Over the next 9 days our patient felt more energetic and her full blood count improved. It had returned to normal when checked by her general practitioner 6 weeks later.


This patient's severe anaemia was clearly a cause for alarm. Her history indicated that this had been slowly progressive but with a recent acute exacerbation. Transfusion was deemed necessary, although the risk of causing volume overload was recognised and so we proceeded with caution. Given the history of blood loss, and a platelet count falling into single figures, a single unit platelet transfusion was also necessary. This produced a satisfactory platelet increment, which further improved as the patient's folate deficiency was corrected.

It was decided to start treatment with both vitamin B12 and folic acid because of the risks of exacerbating a neuropathy by supplying excess folate to a patient who might have been vitamin B12 deficient. Once the nutritional status was clarified, further vitamin B12 supplementation was not required.1

Folic acid deficiency is most frequently seen in alcoholics with a poor dietary intake. It is related to a number of factors. First, an inadequate ingestion of folate-containing foods, especially with a history of renal and liver failure, anorexia and restriction of foods rich in protein, potassium and phosphate, contribute to decreased folate intake.2 3 5 6 Second, there is implicated impaired metabolism leading to inability to utilise absorbed folate: very active alcohol dehydrogenase binds up folate and, thus, interferes with folate utilisation. Third, alcoholics have an increased excretion/loss of folic acid with urine and, especially, bile. In addition, an increased excretion of folate can occur subsequent to vitamin B12 deficiency.2 5 7

There are also morphological changes in intestinal mucosal cells due to alcohol and folate deficiency but the significance is uncertain. Alcohol itself does not cause folate malabsorption in normal subjects in the absence of a low serum folate. Internal folic acid metabolism is also affected by ethanol. The gradual fall in serum folate seen in normal subjects on folate-deficient diets is greatly accelerated on ingestion of alcohol and is associated with megaloblastic marrow changes within 10 days. These reverse on stopping the alcohol and it has been suggested that there is a reversible sequestration of folate within hepatocytes and acute interruption of the enterohepatic circulation of methyltetrahydrofolate.48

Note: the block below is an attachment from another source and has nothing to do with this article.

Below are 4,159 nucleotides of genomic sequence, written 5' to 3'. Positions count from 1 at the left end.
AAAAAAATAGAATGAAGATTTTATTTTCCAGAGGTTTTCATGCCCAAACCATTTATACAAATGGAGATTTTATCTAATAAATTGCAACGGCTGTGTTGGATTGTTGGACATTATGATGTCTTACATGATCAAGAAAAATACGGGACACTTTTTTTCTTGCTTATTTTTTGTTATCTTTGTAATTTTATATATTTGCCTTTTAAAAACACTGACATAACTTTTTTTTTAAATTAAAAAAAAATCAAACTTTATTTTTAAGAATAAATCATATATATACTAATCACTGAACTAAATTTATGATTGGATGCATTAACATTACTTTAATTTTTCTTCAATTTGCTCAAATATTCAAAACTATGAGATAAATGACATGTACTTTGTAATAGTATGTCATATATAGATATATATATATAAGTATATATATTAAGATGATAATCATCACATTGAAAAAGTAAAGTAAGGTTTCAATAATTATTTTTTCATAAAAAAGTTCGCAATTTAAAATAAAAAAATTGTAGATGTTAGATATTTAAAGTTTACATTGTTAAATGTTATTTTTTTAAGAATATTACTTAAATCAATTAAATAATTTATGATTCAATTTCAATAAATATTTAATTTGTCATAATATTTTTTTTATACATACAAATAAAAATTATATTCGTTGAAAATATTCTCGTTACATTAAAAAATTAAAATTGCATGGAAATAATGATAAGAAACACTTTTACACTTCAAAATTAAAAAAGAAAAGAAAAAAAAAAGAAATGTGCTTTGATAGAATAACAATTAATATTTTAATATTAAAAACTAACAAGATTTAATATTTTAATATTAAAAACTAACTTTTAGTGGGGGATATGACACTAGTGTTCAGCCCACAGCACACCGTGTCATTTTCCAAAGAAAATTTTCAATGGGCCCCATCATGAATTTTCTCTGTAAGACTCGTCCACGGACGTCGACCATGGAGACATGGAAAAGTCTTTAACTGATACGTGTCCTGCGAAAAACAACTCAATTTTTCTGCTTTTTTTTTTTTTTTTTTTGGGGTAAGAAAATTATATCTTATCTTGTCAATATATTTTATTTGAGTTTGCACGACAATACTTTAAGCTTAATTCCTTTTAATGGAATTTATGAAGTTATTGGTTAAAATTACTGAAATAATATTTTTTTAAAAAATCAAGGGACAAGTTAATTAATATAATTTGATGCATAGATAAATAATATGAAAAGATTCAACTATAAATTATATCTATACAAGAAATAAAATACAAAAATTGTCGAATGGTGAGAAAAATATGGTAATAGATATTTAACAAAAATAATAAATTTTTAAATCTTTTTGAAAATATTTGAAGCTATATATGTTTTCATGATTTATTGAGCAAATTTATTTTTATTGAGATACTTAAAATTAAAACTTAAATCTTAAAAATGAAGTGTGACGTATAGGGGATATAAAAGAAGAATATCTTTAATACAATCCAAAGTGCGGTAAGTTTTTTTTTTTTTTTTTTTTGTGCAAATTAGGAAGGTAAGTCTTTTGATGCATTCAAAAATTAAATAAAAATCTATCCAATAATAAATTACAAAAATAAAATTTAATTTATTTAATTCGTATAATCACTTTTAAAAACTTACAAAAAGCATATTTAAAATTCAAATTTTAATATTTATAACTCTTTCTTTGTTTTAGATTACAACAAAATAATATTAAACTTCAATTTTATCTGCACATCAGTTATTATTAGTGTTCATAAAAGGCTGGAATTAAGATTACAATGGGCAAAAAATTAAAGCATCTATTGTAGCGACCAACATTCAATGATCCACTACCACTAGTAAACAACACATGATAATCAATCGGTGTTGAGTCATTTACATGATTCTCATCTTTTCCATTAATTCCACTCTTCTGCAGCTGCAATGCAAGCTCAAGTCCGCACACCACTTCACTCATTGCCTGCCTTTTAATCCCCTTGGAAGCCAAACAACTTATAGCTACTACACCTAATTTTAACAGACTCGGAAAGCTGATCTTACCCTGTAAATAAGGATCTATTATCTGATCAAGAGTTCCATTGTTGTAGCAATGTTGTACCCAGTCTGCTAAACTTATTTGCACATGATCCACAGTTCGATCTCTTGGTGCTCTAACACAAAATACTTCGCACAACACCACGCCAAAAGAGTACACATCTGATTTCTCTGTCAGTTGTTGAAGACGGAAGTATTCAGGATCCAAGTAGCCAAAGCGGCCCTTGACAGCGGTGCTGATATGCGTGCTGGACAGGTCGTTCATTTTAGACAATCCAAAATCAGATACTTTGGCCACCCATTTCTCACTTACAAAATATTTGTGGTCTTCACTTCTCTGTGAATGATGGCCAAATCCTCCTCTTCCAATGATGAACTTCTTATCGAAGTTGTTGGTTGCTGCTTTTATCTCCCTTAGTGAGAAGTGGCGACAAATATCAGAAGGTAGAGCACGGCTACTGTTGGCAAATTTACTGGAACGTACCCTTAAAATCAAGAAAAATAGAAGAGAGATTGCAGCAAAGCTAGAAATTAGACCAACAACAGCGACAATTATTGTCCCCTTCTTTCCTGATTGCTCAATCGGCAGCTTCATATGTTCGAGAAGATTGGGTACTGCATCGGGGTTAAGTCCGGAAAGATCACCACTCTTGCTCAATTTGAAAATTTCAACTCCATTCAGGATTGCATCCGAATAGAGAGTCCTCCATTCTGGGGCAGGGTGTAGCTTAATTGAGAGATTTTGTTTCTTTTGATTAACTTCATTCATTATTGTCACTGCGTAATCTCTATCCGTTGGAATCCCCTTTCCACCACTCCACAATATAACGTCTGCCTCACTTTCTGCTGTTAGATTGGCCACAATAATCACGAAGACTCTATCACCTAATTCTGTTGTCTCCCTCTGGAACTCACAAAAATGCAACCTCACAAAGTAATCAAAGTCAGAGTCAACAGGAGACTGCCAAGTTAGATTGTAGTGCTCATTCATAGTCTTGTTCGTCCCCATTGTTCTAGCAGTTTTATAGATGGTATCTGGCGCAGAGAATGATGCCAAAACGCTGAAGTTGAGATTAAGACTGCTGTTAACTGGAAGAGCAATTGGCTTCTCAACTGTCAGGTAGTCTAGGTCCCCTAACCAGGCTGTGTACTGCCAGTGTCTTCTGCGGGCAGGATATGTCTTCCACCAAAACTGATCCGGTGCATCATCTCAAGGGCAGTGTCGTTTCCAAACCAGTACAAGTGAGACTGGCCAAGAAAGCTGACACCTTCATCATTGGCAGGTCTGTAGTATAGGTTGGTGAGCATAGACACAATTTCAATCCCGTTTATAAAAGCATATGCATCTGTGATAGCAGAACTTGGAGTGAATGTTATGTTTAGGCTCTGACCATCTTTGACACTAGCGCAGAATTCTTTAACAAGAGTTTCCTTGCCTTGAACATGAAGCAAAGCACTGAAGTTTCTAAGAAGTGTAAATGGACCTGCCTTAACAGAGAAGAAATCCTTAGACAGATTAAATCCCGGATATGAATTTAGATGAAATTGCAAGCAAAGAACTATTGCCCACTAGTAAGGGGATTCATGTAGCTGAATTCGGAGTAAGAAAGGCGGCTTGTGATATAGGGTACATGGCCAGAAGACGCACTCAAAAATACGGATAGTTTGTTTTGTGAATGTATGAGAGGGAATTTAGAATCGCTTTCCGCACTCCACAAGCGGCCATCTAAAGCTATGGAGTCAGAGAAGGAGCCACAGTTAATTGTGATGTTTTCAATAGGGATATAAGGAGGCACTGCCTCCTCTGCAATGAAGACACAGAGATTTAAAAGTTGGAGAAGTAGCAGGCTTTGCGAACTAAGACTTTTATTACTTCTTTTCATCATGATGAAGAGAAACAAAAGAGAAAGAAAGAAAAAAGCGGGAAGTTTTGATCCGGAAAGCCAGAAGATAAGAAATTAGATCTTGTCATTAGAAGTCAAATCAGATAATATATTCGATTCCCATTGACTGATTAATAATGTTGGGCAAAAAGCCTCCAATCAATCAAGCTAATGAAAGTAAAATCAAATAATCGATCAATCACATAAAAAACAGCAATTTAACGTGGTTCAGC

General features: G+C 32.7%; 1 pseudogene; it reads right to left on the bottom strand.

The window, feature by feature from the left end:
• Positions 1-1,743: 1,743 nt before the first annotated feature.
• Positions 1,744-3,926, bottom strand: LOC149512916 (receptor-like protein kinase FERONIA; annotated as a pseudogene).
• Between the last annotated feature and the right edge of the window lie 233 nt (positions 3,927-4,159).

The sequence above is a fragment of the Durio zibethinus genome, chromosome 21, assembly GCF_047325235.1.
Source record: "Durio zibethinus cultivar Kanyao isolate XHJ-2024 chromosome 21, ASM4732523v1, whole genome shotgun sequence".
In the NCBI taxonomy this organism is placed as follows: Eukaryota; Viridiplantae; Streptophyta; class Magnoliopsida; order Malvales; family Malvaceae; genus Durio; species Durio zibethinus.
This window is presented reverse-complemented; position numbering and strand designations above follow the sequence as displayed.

Learning points

  • [triangle] Chronic alcoholics with liver disease are more prone to have folate deficiency and are more at risk of life-threatening pancytopenia as they would not seek medical advice in the first instance.
  • [triangle] They should be on lifelong folic acid supplements, which could be discontinued when the patient stops drinking alcohol.


Competing interests None.

Patient consent Obtained.


1. Antony AC. Megaloblastic anemias. In: Goldman L, Ausiello D, eds. Cecil Medicine. 23rd edn Philadelphia, Pennsylvania, USA: Saunders Elsevier, 2007: 1231–40
2. Wu A, Chanarin I, Slavin G, et al. Folate deficiency in the alcoholic–its relationship to clinical and haematological abnormalities, liver disease and folate stores. Br J Haematol 1975;29:469–78 [PubMed]
3. Mekhjian HS, May ES. Acute and chronic effects of ethanol on fluid transport in the human small intestine. Gastroenterology 1977;72:1280–6 [PubMed]
4. Halsted CH, Robles EA, Mezey E. Intestinal malabsorption in folate-deficient alcoholics. Gastroenterology 1973;64:526–32 [PubMed]
5. Hillman RS, Steinberg SE. The effects of alcohol on folate metabolism. Annu Rev Med 1982;33:345–54 [PubMed]
6. Weir DG, McGing PG, Scott JM. Folate metabolism, the enterohepatic circulation and alcohol. Biochem Pharmacol 1985;34:1–7 [PubMed]
7. Gentili A, Vohra M, Vij S, Chen DK, Siddiqi W. Folic Acid Deficiency. (Accessed 19 September 2007)
8. Singanayagam A, Gange N, Singanayagam A, Jones H. Folate deficiency presenting as pyrexia: a case report. Cases Journal 2008;1:275. [PMC free article] [PubMed]

Articles from BMJ Case Reports are provided here courtesy of BMJ Publishing Group